Facts: The applicant, D.D., is a Lithuanian national. Suffering from schizophrenia, the applicant was legally incapacitated in 2000. Her adoptive father was subsequently appointed her legal guardian and, at his request, she was interned in June 2004. She was then placed in the Kėdainiai care home, where she remains to date.
In 2005 and with the assistance of her former psychiatrist and then friend D.G., the applicant asked for the guardianship proceedings to be reopened and for D.G. to be appointed as her guardian. The court held a closed hearing on November 2005, but refused the applicant’s request to be assisted by a lawyer on the grounds that her guardian’s lawyer would represent her interests. The applicant alleges that she was taken to the judge’s office during a break in the hearing and warned not to say anything negative about her adoptive father. After the break she agreed to her adoptive father remaining her guardian but asked to be released from the home. Subsequently, the court refused to reopen the guardianship proceedings.
Issue: The case was brought to the Court to decide whether there is a violation of Article 5 § 1 and § 4 (right to liberty and security) and Article 6 § 1 (right to a fair hearing) of the Convention.
Holdings: Yes, there had been a violation of Article 5 § 4 and Article 6 § 1 of the Convention.
Court’s Rationale: Even though the Court was unable to examine the initial appointment of a guardian, as the complaint concerning this aspect of the case had been lodged outside the six-month’s time-limit, it could not overlook the fact that the applicant had not participated in the court proceedings for her incapacitation. As regards the proceedings for a change of guardian, given the applicant’s problematic relationship with her adoptive father and their conflicting interests, her adoptive father’s lawyer could not properly represent her and she should have had her own lawyer. The judge had also refused a request by D.G. for an audio recording to be made and it appeared that the applicant had not been allowed to sit next to D.G. during the hearing.
The applicant had allegedly been taken to the judge’s office during the break and after returning to the hearing room had declared herself content. The general spirit of that hearing had therefore further compounded her feelings of isolation and inferiority, taking a significantly greater toll on her than would have been the case had she had her own legal representation. In light of the foregoing, the Court concluded that the applicant’s proceedings had been unfair and dismissed the Government’s objection of abuse of the right of application.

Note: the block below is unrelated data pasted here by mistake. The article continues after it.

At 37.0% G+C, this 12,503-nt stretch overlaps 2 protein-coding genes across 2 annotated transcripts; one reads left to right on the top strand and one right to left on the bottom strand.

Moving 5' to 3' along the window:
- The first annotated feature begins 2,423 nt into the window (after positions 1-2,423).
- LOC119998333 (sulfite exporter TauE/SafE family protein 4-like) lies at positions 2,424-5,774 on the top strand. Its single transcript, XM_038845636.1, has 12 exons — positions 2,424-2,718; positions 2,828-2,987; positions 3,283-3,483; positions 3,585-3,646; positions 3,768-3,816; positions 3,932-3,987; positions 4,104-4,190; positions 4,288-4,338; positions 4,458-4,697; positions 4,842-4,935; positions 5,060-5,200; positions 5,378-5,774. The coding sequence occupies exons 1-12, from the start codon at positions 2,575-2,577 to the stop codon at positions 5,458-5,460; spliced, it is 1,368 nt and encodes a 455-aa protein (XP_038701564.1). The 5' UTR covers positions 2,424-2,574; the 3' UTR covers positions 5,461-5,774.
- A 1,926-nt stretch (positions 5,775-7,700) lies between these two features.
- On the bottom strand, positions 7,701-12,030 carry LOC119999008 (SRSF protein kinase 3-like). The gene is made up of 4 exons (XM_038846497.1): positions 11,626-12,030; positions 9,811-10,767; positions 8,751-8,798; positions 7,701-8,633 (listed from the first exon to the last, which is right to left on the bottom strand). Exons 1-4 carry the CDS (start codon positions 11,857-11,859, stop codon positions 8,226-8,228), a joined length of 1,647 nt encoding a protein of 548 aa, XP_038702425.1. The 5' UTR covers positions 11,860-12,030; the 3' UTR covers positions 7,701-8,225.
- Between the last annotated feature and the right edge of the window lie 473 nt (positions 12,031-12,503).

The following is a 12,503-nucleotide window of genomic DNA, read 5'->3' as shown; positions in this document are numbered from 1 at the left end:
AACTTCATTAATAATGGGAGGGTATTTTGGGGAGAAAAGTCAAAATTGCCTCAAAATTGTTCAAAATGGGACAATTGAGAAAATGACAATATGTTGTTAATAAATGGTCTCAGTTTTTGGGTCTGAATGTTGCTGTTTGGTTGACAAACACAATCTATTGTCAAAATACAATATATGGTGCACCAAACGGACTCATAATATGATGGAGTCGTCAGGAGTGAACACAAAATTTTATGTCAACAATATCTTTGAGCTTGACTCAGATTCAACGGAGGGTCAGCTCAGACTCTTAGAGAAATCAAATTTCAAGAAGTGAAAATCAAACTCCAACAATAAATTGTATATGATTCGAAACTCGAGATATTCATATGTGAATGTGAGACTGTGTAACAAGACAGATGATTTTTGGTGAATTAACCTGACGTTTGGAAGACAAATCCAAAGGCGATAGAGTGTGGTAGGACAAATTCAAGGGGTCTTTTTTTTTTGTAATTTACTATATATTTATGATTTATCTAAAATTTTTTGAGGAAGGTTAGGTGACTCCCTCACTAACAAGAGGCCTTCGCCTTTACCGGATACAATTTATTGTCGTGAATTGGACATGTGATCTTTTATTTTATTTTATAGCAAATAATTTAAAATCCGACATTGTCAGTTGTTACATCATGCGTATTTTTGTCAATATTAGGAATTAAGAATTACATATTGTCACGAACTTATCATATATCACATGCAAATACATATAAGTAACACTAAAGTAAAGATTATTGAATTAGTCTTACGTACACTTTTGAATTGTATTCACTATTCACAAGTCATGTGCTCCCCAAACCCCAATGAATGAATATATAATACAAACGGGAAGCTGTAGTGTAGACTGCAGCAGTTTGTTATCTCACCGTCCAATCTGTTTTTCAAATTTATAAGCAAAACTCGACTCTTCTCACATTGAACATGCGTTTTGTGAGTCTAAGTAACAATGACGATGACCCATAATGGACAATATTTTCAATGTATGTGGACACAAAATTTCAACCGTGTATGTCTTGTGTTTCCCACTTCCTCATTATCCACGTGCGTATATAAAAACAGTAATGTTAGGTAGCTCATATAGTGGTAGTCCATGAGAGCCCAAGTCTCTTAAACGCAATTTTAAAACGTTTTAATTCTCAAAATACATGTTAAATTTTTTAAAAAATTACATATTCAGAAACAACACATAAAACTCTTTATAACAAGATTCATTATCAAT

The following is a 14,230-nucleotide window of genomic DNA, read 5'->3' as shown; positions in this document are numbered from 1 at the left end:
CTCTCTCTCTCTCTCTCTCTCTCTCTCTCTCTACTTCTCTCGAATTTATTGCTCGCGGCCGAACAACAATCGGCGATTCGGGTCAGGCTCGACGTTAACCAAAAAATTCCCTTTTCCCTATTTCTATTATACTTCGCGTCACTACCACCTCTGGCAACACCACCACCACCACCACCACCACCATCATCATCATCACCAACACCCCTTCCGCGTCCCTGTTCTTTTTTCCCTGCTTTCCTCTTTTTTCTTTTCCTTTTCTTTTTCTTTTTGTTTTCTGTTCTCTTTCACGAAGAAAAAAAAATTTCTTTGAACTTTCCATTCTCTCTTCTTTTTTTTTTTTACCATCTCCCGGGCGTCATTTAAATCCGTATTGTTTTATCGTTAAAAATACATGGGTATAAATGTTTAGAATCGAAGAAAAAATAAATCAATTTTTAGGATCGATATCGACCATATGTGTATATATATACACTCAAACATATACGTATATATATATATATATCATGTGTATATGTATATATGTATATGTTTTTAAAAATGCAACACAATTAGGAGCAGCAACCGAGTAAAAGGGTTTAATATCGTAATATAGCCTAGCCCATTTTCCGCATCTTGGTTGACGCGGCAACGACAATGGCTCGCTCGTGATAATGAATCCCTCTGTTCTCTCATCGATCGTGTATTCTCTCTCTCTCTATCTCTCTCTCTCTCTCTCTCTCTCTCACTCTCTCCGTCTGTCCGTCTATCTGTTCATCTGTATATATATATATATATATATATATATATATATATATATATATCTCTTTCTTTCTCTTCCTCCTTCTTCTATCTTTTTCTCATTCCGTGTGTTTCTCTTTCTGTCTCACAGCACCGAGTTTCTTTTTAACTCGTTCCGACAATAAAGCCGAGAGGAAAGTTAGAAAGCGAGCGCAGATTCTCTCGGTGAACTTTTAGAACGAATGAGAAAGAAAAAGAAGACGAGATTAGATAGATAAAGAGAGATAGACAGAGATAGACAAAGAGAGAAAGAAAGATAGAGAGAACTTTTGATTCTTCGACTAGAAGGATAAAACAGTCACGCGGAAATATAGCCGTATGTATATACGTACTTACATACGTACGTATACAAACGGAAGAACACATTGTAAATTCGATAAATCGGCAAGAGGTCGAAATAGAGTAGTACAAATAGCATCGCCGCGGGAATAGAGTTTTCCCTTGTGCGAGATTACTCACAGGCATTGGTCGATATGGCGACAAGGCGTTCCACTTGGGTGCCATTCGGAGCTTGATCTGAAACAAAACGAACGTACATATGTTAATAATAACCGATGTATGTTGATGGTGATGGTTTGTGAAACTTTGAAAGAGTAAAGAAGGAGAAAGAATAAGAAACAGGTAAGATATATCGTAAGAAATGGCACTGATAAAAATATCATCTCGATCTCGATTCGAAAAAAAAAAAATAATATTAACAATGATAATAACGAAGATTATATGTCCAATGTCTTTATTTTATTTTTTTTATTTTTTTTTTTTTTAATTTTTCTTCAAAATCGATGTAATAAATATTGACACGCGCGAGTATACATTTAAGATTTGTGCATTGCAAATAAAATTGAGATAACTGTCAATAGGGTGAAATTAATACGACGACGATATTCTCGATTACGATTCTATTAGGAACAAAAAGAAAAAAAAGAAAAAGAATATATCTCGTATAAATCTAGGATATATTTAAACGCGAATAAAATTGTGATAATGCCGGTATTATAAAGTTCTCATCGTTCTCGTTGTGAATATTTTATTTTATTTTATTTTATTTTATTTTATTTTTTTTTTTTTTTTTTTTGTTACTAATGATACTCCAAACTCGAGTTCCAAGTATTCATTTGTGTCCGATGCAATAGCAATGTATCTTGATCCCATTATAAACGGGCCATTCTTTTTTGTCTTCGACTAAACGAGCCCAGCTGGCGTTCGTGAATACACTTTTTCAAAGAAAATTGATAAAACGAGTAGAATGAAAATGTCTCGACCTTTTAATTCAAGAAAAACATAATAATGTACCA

Under the Court’s practice, persons of unsound mind who were compulsorily confined in a psychiatric institution should in principle be entitled to take proceedings at reasonable intervals before the court to challenge the lawfulness of their continued detention.
This requirement was all the more important in the circumstances of the applicant’s case, where her placement in the home had been requested by her guardian and decided on by municipal and social-care authorities without any involvement of the courts. However, in situations such as the applicant’s, the domestic law did not provide for automatic judicial review of the lawfulness of admitting a person to and keeping him or her in an institution such as the home where the applicant stayed.
Moreover, a review could not be initiated by a person who had been deprived of legal capacity. The applicant had, therefore, been unable to independently pursue any legal remedy of a judicial nature to challenge her continued involuntary institutionalisation. It appeared that she would only have been able to initiate such proceedings through her guardian, the very person who had requested her confinement in the first place.
In these circumstances, the Court considered that where a person capable of expressing a view, despite being deprived of legal capacity, was also deprived of liberty at the request of his or her guardian, he or she must be accorded the opportunity of contesting that confinement before a court with separate legal representation.
In light of the above, the Court holds that there has also been a violation of Article 5 § 4 of the Convention.
Just satisfaction: The court held that Lithuania was to pay the applicant 8,000 Euros in respect of non-pecuniary damages and 5,000 Euros in respect of costs and expenses.